Music review

Review: 'Pictures Reframed,' Rhode's images and Andsnes's performances of music

Coming on strong: Pianist Leif Ove Andsnes's playing was overly strident.
Coming on strong: Pianist Leif Ove Andsnes's playing was overly strident. (Felix Broede/emi Classics)
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By Anne Midgette
Washington Post Staff Writer
Monday, November 23, 2009

On Friday night, the pianist Leif Ove Andsnes and the visual artist Robin Rhode brought to Washington a project that in the mainstream classical music world passes for a cutting-edge experiment, but in the contemporary art world would appear a tame video project. "Pictures Reframed," a dialogue between Rhode's images and Andsnes's performances of music by Mussorgsky, Schumann and the Austrian pianist-composer Thomas Larcher, is a welcome attempt to tinker with the conventional concert format, presenting a nearly seamless hour and a half of unbroken music and image.

But on Friday it remained only an attempt. Whether because of the reduction in concept necessitated by limited space at the Terrace Theater (where only one projection screen was used, compared with six in New York, where the project was launched earlier this month), the unfamiliarity of the format, the uncertainty of Rhode's videos about whether they wanted to be conceptual art or cartoon-like stories, or Andsnes's startlingly percussive, bang-y playing, the dialogue didn't quite work.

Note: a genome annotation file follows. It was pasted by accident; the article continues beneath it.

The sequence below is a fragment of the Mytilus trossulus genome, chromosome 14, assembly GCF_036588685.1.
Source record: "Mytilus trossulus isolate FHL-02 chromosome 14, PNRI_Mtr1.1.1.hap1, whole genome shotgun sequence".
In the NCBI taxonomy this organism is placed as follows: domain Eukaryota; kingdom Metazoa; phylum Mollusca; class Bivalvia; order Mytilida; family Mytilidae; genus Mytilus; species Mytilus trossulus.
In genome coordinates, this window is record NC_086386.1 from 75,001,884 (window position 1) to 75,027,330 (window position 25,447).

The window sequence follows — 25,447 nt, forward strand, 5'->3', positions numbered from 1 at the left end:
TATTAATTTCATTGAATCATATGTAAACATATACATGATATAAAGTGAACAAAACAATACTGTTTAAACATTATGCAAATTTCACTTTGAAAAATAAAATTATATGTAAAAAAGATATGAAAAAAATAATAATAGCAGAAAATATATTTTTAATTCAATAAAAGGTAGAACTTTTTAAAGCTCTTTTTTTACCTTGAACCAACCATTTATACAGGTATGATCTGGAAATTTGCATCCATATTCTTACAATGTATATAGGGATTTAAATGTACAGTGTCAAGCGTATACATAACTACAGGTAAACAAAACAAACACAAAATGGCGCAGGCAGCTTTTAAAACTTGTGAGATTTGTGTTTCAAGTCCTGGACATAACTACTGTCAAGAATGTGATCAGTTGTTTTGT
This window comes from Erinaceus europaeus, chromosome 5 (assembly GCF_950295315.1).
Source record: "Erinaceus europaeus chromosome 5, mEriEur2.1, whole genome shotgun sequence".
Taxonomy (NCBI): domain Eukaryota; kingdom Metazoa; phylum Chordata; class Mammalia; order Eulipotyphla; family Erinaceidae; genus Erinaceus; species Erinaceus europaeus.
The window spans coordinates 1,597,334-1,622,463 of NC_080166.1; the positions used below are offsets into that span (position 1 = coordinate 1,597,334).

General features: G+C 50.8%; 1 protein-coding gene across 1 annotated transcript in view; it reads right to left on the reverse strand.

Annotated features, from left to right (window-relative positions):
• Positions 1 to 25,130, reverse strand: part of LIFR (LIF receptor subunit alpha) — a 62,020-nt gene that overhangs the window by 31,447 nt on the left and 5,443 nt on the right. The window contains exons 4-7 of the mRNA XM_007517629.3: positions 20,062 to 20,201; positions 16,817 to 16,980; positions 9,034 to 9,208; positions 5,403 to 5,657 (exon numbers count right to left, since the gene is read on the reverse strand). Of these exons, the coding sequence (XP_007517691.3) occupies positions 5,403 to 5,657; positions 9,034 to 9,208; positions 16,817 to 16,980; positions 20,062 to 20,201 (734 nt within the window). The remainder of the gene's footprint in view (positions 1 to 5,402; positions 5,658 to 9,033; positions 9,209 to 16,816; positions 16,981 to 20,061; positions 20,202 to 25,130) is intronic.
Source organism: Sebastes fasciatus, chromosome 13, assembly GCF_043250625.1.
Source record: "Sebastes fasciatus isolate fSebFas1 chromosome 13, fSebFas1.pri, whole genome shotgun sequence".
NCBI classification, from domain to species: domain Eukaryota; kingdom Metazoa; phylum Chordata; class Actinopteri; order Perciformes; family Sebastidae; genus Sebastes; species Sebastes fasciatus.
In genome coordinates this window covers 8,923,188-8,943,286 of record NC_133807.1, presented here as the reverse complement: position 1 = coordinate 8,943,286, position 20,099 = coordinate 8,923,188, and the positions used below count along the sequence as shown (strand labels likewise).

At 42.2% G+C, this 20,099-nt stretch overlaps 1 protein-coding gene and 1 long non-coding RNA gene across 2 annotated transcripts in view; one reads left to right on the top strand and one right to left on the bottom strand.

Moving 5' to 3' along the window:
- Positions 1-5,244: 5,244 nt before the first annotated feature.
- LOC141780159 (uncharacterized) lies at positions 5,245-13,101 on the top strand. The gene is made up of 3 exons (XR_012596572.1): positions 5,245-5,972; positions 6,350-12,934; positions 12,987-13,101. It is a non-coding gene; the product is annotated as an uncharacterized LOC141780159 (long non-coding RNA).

The format placed a burden on Andsnes: He played an introduction (two of Mussorgsky's "Memories of Childhood") and three big pieces (Schumann's "Kinderszenen," Larcher's "What Becomes" and Mussorgsky's "Pictures at an Exhibition") with very little interlude. At least, it sounded like a burden. Perhaps because childhood was a theme of the evening, the pianist played from the outset with a forcefulness that at times evoked a kid hitting the keys. In the Schumann, this sounded uncharacteristically earthbound.

Larcher's piece was an inventive exploration of the not-too-prepared piano. Actually preparing a piano, by placing various objects under and through its strings, was not possible due to the lack of intermission, so Andsnes simply laid a couple of objects on the strings, creating flattened, muted or twangy sounds that the composer probed, first gingerly, but building up to a wild and fast scherzo.

Rhode's videos were also warming up from stasis to full activity. A single static image of leaf- or stalactite-like green triangles accompanied the Schumann, but some episodes of the Larcher were paired with videos, and each of Mussorgsky's "Pictures" got a video of its own, offering a distinctive but sometimes dubious interpretive twist.

The "Ballet of the Unhatched Chicks," appropriately antic, became a sequence of arcs inscribed by a child's drafting compass; but "Two Polish Jews" was accompanied by a montage of banking logos (matching the questionable taste of the composer's concept). "The Hut on Fowl's Legs," the Baba Yaga episode, got video of a running chicken. The final "Great Gate of Kiev" showed the piano being submerged under a torrent of water.

Meanwhile, Andsnes pounded at the piano with a stridency not previously heard in his playing, as if determined to force his meaning on the audience. This was perhaps necessary, since the videos gave no indication of which composer or vignette was being played, and it was too dark to read the program. If the point is to enhance the concert format, it might help to provide a few signposts for the audience; otherwise the evening becomes one more pop quiz, testing how well the audience has studied the program beforehand, and presenting merely sequences of meaningless images to those new to the music.


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